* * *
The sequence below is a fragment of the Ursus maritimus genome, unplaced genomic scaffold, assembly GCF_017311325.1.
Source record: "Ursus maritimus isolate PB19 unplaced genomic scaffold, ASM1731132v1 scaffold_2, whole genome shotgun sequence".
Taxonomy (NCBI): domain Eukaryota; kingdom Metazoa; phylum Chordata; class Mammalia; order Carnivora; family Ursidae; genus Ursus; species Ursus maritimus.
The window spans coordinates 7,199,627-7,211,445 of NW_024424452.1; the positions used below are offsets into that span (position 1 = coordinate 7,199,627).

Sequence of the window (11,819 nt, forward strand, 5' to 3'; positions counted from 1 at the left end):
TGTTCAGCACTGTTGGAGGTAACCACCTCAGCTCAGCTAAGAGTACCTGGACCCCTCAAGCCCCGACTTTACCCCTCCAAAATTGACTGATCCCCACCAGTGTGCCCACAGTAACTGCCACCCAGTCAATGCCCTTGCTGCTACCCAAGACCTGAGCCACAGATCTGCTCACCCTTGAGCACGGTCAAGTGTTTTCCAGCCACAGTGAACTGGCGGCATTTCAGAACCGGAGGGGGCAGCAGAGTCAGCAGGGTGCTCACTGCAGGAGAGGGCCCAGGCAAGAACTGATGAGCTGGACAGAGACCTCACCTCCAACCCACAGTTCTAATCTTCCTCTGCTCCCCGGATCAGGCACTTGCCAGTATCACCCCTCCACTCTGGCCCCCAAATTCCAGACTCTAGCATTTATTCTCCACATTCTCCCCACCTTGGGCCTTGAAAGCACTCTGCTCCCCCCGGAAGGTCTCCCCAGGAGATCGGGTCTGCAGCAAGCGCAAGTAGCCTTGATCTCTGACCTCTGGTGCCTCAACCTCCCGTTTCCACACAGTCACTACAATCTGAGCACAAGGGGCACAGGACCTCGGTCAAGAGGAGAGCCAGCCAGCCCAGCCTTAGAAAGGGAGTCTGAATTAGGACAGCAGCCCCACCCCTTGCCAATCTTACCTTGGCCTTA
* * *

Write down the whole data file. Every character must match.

The sequence below is a fragment of the Ursus maritimus genome, unplaced genomic scaffold, assembly GCF_017311325.1.
Source record: "Ursus maritimus isolate PB19 unplaced genomic scaffold, ASM1731132v1 scaffold_2, whole genome shotgun sequence".
Taxonomy (NCBI): domain Eukaryota; kingdom Metazoa; phylum Chordata; class Mammalia; order Carnivora; family Ursidae; genus Ursus; species Ursus maritimus.
The window spans coordinates 7,199,627-7,211,445 of NW_024424452.1; the positions used below are offsets into that span (position 1 = coordinate 7,199,627).

Sequence of the window (11,819 nt, forward strand, 5' to 3'; positions counted from 1 at the left end):
TGTTCAGCACTGTTGGAGGTAACCACCTCAGCTCAGCTAAGAGTACCTGGACCCCTCAAGCCCCGACTTTACCCCTCCAAAATTGACTGATCCCCACCAGTGTGCCCACAGTAACTGCCACCCAGTCAATGCCCTTGCTGCTACCCAAGACCTGAGCCACAGATCTGCTCACCCTTGAGCACGGTCAAGTGTTTTCCAGCCACAGTGAACTGGCGGCATTTCAGAACCGGAGGGGGCAGCAGAGTCAGCAGGGTGCTCACTGCAGGAGAGGGCCCAGGCAAGAACTGATGAGCTGGACAGAGACCTCACCTCCAACCCACAGTTCTAATCTTCCTCTGCTCCCCGGATCAGGCACTTGCCAGTATCACCCCTCCACTCTGGCCCCCAAATTCCAGACTCTAGCATTTATTCTCCACATTCTCCCCACCTTGGGCCTTGAAAGCACTCTGCTCCCCCCGGAAGGTCTCCCCAGGAGATCGGGTCTGCAGCAAGCGCAAGTAGCCTTGATCTCTGACCTCTGGTGCCTCAACCTCCCGTTTCCACACAGTCACTACAATCTGAGCACAAGGGGCACAGGACCTCGGTCAAGAGGAGAGCCAGCCAGCCCAGCCTTAGAAAGGGAGTCTGAATTAGGACAGCAGCCCCACCCCTTGCCAATCTTACCTTGGCCTTA